The same factors that led up to his incursion into Ukraine are in place again, including domestic protests, a struggling economy and a desire for glory.
By Leon Aron
A far greater Soviet patriot than a Russian one, one of his first priorities when he became president in 2000 was to recover state ownership or control of the key political and economic assets lost in the Soviet Union’s demise: major industries, courts, media, national politics. Then, in his third and fourth presidencies, he turned his ambition to geopolitics: to incursions into Ukraine and Crimea, an alliance with Syria, and various assaults on Western democracies with what the KGB used to call “active measures” recast as cyberattacks.
Now, on the seventh anniversary of the Crimean Anschluss, many of the same vectors that produced the invasion of Ukraine are here again. Anticipating their trajectory and formulating a plan ought to be among the Biden administration’s main concerns.
There are at least two reasons for Putin to be thinking about similar big and bold actions today. One is strategic and abiding: glory for himself and his Russia, the two by now entwined in his mind. The other motive is tactical: He is working toward a lifetime presidency—a six-year term in 2024, at 72, and perhaps another in 2030— in a country where the economy and incomes have stagnated for over a decade and the still-raging Covid-19 pandemic has left deep scars. What’s more, the arrest of pro-democracy leader Alexei Navalny has ignited waves of protest rallies in over 100 Russian cities for the first time since anti-Putin demonstrations in the winter of 2011-12.
The same factors—deeply held beliefs and perceptions, bleak economic prospects, and the exigencies of his regime’s survival—overlapped in 2012 and 2013. In the most fateful choice of his political life, Putin used the “return” of Crimea to replace economic progress and income growth as the keystone of his popularity, and thus his regime’s legitimacy. It was a bold and brilliant political maneuver. Lev Gudkov, the director of Russia’s only independent polling firm, Levada Center, has called Putin’s new claim to legitimacy “patriotic mobilization.” Another leading Russian political sociologist, Igor Klyamkin, labeled this choice “militarized patriotism in peacetime.”
And it worked. Putin’s monthly approval rating catapulted from an average of 65 percent in 2012 and 2013 to 81 percent from 2014 to 2018. Russian experts called it the “Crimean consensus” — an “emotional upswing” resulting in the “consent of the Russians to bear privations in exchange for imperial grandeur.”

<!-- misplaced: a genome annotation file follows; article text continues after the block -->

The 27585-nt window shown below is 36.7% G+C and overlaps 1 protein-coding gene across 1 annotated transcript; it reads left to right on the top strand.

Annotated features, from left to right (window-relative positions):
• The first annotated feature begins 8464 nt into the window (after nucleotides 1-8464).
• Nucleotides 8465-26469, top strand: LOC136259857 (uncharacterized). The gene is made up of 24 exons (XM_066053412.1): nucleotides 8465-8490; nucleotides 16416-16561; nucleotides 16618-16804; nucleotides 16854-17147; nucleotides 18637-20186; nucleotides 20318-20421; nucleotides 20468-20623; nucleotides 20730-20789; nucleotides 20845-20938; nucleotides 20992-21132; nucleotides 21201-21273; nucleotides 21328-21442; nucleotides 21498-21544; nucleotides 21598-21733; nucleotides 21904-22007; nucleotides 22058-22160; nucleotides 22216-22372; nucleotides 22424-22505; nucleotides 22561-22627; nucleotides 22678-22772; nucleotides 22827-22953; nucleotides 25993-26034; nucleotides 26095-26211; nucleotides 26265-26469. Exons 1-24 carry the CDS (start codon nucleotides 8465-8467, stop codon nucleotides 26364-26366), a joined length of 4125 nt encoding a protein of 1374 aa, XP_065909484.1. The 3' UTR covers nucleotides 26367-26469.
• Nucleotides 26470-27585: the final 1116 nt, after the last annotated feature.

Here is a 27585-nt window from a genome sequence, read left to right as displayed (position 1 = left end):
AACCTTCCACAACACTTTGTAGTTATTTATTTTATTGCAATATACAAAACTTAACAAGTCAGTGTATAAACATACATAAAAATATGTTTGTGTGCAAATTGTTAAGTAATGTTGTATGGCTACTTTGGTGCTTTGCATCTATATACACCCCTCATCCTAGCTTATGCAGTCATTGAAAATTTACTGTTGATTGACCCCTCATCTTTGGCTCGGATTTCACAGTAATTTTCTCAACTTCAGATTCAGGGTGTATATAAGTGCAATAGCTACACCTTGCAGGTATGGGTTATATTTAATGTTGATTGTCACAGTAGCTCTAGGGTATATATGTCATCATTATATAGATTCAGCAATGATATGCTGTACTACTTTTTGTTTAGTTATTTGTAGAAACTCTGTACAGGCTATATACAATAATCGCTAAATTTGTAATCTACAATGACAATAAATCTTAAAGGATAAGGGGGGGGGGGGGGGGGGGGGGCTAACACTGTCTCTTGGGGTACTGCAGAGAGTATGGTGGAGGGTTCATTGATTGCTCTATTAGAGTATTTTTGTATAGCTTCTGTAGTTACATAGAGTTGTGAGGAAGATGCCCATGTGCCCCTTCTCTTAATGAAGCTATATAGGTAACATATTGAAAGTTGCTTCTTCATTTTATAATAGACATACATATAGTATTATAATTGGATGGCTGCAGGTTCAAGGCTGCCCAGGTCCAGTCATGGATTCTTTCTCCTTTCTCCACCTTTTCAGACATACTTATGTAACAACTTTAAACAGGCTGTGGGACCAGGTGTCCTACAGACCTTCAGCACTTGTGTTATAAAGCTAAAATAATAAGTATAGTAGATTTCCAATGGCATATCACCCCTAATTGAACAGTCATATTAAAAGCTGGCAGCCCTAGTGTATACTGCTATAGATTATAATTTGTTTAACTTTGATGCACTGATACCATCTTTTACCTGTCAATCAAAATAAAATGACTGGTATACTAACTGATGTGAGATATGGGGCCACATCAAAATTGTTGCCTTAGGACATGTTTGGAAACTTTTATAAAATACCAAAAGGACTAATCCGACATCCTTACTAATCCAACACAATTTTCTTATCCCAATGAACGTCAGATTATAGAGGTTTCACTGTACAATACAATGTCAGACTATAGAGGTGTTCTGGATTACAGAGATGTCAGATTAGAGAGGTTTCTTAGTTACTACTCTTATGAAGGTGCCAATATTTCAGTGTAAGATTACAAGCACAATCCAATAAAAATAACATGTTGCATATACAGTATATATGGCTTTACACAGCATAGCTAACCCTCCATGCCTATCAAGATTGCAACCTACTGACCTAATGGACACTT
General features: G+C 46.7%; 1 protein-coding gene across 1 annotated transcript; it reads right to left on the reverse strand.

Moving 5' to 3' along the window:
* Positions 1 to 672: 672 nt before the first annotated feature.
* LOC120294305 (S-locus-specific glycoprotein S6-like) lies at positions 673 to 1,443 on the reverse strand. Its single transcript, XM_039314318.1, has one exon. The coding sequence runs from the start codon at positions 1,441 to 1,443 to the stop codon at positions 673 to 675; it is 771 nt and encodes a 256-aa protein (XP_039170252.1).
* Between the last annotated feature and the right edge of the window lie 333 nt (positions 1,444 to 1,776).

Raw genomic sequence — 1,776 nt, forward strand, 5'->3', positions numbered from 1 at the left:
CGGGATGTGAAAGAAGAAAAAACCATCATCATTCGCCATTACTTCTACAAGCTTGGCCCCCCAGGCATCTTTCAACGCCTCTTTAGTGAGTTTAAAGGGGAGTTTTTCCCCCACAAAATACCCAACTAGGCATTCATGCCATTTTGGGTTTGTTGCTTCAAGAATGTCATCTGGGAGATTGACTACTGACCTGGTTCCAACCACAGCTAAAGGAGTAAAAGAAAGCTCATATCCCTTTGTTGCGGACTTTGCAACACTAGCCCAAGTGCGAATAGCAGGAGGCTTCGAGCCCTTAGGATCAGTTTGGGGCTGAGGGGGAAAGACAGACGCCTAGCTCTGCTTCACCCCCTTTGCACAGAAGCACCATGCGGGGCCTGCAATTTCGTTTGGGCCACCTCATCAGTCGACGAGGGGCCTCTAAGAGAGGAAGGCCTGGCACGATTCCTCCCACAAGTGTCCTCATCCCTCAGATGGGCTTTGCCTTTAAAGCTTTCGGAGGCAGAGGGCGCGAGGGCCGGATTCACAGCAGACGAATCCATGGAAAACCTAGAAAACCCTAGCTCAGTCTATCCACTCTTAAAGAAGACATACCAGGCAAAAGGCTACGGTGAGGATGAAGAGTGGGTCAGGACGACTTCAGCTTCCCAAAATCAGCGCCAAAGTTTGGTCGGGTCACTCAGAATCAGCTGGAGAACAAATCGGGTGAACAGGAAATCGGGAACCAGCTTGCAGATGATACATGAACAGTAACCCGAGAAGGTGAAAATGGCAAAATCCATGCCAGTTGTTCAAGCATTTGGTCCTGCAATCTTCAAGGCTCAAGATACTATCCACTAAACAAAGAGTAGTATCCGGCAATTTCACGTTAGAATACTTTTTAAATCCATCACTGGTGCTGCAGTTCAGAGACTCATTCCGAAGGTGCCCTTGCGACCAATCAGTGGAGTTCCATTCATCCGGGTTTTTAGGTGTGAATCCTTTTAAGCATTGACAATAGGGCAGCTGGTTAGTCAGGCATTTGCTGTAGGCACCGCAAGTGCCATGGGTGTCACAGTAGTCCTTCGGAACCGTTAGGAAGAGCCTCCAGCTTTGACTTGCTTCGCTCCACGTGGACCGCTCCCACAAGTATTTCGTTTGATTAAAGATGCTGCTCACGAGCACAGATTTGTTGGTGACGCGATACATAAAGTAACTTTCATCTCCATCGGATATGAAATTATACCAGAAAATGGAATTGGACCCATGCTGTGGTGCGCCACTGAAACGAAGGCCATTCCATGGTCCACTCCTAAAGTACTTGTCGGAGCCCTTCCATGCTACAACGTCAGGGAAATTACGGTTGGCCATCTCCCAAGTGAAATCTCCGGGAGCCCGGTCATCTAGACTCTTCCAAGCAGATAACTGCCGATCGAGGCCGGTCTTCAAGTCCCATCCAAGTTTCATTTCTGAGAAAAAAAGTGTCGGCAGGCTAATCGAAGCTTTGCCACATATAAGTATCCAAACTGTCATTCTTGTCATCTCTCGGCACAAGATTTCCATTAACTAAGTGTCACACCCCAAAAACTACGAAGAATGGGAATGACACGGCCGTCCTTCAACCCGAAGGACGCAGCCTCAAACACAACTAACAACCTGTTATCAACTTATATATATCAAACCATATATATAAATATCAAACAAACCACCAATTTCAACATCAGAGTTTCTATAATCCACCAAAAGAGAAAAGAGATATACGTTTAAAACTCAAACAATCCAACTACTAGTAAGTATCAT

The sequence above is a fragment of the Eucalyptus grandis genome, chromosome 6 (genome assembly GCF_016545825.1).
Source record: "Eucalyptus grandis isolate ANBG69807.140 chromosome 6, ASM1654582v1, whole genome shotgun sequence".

We tend to repeat what worked. Political scientists call it “path-dependence.” Finding himself now in what could be a tighter bind, politically and economically, than in 2012-13 and with the “Crimean consensus” eroding, Putin may reach for that which has done very well by him in the past: short victorious wars.
Virtually unknown when he was appointed prime minister in August 1999, Putin’s approval shot up to around 80 percent in the first months of 2000 after he launched what became Russia’s second war in Chechnya. His highest rating ever—88 percent in September 2008 —followed a five-day war against Georgia. (At the time, he was technically prime minister, having installed Dmitri Medvedev as a placeholder president, but everyone knew who was calling the shots.) “The public interpretation was: This is the beginning of World War III and we are winning,” commented Levada principal Alexei Levinson. “It does not matter what exactly we have conquered. The most important thing is we have shown THEM!”
Should Putin want to launch another short, victorious war, there is no shortage of potential targets. At least five neighboring countries are obvious candidates. Three of them—Georgia, Moldova and Ukraine—are the sites of “frozen conflicts” that can be easily thawed by Russian troops or their proxies inside those countries or on their borders. Another, Belarus, is half of a formal “Union State” with Russia. The fifth, Kazakhstan, has more ethnic Russians—3.5 million—than any post-Soviet state except Ukraine, with most conveniently living in the six northern provinces that border Russia. Once the Taliban takes over Afghanistan and starts expanding into the Central Asian states, an Anschluss could be portrayed as the “defense” of Kazakhstan’s ethnic Russians.
But these five potential wars would not quite measure up to Putin’s ambition for “big ideas,” or to his self-imposed mission to restore and avenge.